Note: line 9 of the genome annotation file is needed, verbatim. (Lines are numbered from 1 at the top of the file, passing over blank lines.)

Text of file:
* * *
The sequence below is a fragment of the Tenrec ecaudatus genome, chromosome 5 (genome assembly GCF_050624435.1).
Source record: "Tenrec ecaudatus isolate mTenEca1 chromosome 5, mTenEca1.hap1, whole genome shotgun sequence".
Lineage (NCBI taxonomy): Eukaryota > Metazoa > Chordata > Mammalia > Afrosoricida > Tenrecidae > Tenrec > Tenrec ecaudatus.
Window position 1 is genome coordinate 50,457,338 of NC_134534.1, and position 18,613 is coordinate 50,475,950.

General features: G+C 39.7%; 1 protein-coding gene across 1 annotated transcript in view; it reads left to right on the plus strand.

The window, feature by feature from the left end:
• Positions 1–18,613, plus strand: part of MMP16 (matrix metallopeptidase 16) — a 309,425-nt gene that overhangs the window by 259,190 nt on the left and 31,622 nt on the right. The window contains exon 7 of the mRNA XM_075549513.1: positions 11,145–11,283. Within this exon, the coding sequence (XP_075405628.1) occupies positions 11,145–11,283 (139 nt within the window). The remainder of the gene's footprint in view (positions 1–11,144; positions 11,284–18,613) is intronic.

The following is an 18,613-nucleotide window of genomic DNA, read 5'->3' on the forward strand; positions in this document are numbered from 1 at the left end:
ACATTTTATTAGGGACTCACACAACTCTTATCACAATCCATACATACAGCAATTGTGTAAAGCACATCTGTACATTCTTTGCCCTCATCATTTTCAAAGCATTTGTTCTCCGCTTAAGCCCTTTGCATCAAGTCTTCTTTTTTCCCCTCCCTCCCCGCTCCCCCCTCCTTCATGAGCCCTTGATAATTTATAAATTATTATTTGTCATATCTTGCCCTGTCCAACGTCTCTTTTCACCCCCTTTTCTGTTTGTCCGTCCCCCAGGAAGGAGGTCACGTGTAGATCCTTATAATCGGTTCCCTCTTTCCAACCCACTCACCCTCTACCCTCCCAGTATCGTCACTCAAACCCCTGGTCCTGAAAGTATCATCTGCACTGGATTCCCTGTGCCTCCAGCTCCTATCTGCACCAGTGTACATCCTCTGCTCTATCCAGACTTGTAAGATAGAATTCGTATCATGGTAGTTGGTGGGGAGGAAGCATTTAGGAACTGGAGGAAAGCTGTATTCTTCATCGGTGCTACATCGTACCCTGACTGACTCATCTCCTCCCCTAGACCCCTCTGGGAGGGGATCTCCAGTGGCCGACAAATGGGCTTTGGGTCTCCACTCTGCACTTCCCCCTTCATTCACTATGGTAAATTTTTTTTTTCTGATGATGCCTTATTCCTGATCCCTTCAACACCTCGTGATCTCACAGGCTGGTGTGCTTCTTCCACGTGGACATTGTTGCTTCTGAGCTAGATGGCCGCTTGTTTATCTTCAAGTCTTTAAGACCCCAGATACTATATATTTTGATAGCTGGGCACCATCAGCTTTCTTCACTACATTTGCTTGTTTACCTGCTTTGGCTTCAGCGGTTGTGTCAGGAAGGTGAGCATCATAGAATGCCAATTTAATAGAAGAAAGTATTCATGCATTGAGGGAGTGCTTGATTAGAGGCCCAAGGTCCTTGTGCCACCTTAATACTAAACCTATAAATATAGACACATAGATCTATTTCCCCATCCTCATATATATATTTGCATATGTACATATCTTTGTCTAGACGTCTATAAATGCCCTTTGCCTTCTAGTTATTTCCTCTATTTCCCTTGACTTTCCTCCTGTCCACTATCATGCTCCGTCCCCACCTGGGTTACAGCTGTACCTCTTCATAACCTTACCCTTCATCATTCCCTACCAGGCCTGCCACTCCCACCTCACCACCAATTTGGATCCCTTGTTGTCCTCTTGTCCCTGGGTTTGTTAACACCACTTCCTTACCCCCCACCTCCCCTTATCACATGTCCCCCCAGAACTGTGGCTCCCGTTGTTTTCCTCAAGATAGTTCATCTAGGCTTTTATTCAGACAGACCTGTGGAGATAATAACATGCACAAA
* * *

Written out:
ACATTTTATTAGGGACTCACACAACTCTTATCACAATCCATACATACAGCAATTGTGTAAAGCACATCTGTACATTCTTTGCCCTCATCATTTTCAAAGCATTTGTTCTCCGCTTAAGCCCTTTGCATCAAGTCTTCTTTTTTCCCCTCCCTCCCCGCTCCCCCCTCCTTCATGAGCCCTTGATAATTTATAAATTATTATTTGTCATATCTTGCCCTGTCCAACGTCTCTTTTCACCCCCTTTTCTGTTTGTCCGTCCCCCAGGAAGGAGGTCACGTGTAGATCCTTATAATCGGTTCCCTCTTTCCAACCCACTCACCCTCTACCCTCCCAGTATCGTCACTCAAACCCCTGGTCCTGAAAGTATCATCTGCACTGGATTCCCTGTGCCTCCAGCTCCTATCTGCACCAGTGTACATCCTCTGCTCTATCCAGACTTGTAAGATAGAATTCGTATCATGGTAGTTGGTGGGGAGGAAGCATTTAGGAACTGGAGGAAAGCTGTATTCTTCATCGGTGCTACATCGTACCCTGACTGACTCATCTCCTCCCCTAGACCCCTCTGGGAGGGGATCTCCAGTGGCCGACAAATGGGCTTTGGGTCTCCACTCTGCACTTCCCCCTTCATTCACTATGGTAAATTTTTTTTTTCTGATGATGCCTTATTCCTGATCCCTTCAACACCTCGTGATCTCACAGGCTGGTGTGCTTCTTCCACGTGGACATTGTTGCTTCTGAGCTAGATGGCCGCTTGTTTATCTTCAAGTCTTTAAGACCCCAGATACTATATATTTTGATAGCTGGGCACCATCAGCTTTCTTCACTACATTTGCTTGTTTACCTGCTTTGGCTTCAGCGGTTGTGTCAGGAAGGTGAGCATCATAGAATGCCAATTTAATAGAAGAAAGTATTCATGCATTGAGGGAGTGCTTGATTAGAGGCCCAAGGTCCTTGTGCCACCTTAATACTAAACCTATAAATATAGACACATAGATCTATTTCCCCATCCTCATATATATATTTGCATATGTACATATCTTTGTCTAGACGTCTATAAATGCCCTTTGCCTTCTAGTTATTTCCTCTATTTCCCTTGACTTTCCTCCTGTCCACTATCATGCTCCGTCCCCACCTGGGTTACAGCTGTACCTCTTCATAACCTTACCCTTCATCATTCCCTACCAGGCCTGCCACTCCCACCTCACCACCAATTTGGATCCCTTGTTGTCCTCTTGTCCCTGGGTTTGTTAACACCACTTCCTTACCCCCCACCTCCCCTTATCACATGTCCCCCCAGAACTGTGGCTCCCGTTGTTTTCCTCAAGATAGTTCATCTAGGCTTTTATTCAGACAGACCTGTGGAGATAATAACATGCACAAA